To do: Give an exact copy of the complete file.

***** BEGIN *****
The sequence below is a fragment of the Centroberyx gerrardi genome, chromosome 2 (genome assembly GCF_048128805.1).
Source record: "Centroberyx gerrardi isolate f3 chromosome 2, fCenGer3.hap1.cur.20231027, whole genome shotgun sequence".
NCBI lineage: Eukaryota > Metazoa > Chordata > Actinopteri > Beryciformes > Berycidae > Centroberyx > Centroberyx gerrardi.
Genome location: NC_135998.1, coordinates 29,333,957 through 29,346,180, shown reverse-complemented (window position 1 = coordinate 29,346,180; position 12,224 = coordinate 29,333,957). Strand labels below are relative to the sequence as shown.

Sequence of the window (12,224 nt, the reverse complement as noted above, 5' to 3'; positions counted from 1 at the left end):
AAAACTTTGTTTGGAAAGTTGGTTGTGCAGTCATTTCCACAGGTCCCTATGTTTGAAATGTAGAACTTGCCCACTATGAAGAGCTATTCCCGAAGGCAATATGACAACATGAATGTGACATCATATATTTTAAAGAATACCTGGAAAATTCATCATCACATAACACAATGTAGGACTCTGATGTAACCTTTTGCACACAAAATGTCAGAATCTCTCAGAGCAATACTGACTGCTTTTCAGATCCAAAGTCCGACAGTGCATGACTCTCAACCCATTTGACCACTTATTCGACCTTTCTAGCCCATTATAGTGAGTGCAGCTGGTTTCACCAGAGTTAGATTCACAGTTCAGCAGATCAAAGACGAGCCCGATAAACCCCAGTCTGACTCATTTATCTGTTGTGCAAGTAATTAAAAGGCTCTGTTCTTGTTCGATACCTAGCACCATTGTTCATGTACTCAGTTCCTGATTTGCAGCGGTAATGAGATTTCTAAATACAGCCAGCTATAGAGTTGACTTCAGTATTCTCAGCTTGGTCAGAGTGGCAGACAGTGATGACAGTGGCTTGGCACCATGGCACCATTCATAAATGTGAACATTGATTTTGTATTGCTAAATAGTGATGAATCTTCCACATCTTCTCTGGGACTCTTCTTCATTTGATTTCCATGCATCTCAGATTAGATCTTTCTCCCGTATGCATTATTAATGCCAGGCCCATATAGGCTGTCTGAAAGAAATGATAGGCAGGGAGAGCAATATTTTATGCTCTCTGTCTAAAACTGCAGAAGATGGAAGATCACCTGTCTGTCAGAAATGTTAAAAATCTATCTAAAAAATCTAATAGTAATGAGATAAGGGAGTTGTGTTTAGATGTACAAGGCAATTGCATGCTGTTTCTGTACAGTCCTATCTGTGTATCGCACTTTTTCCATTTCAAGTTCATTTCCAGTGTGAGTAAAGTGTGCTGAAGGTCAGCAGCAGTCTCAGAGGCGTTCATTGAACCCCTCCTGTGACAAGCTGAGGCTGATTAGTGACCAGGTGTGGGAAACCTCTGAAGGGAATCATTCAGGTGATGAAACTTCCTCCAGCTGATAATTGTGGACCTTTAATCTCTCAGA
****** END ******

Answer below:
The sequence below is a fragment of the Centroberyx gerrardi genome, chromosome 2 (genome assembly GCF_048128805.1).
Source record: "Centroberyx gerrardi isolate f3 chromosome 2, fCenGer3.hap1.cur.20231027, whole genome shotgun sequence".
NCBI lineage: Eukaryota > Metazoa > Chordata > Actinopteri > Beryciformes > Berycidae > Centroberyx > Centroberyx gerrardi.
Genome location: NC_135998.1, coordinates 29,333,957 through 29,346,180, shown reverse-complemented (window position 1 = coordinate 29,346,180; position 12,224 = coordinate 29,333,957). Strand labels below are relative to the sequence as shown.

Sequence of the window (12,224 nt, the reverse complement as noted above, 5' to 3'; positions counted from 1 at the left end):
AAAACTTTGTTTGGAAAGTTGGTTGTGCAGTCATTTCCACAGGTCCCTATGTTTGAAATGTAGAACTTGCCCACTATGAAGAGCTATTCCCGAAGGCAATATGACAACATGAATGTGACATCATATATTTTAAAGAATACCTGGAAAATTCATCATCACATAACACAATGTAGGACTCTGATGTAACCTTTTGCACACAAAATGTCAGAATCTCTCAGAGCAATACTGACTGCTTTTCAGATCCAAAGTCCGACAGTGCATGACTCTCAACCCATTTGACCACTTATTCGACCTTTCTAGCCCATTATAGTGAGTGCAGCTGGTTTCACCAGAGTTAGATTCACAGTTCAGCAGATCAAAGACGAGCCCGATAAACCCCAGTCTGACTCATTTATCTGTTGTGCAAGTAATTAAAAGGCTCTGTTCTTGTTCGATACCTAGCACCATTGTTCATGTACTCAGTTCCTGATTTGCAGCGGTAATGAGATTTCTAAATACAGCCAGCTATAGAGTTGACTTCAGTATTCTCAGCTTGGTCAGAGTGGCAGACAGTGATGACAGTGGCTTGGCACCATGGCACCATTCATAAATGTGAACATTGATTTTGTATTGCTAAATAGTGATGAATCTTCCACATCTTCTCTGGGACTCTTCTTCATTTGATTTCCATGCATCTCAGATTAGATCTTTCTCCCGTATGCATTATTAATGCCAGGCCCATATAGGCTGTCTGAAAGAAATGATAGGCAGGGAGAGCAATATTTTATGCTCTCTGTCTAAAACTGCAGAAGATGGAAGATCACCTGTCTGTCAGAAATGTTAAAAATCTATCTAAAAAATCTAATAGTAATGAGATAAGGGAGTTGTGTTTAGATGTACAAGGCAATTGCATGCTGTTTCTGTACAGTCCTATCTGTGTATCGCACTTTTTCCATTTCAAGTTCATTTCCAGTGTGAGTAAAGTGTGCTGAAGGTCAGCAGCAGTCTCAGAGGCGTTCATTGAACCCCTCCTGTGACAAGCTGAGGCTGATTAGTGACCAGGTGTGGGAAACCTCTGAAGGGAATCATTCAGGTGATGAAACTTCCTCCAGCTGATAATTGTGGACCTTTAATCTCTCAGA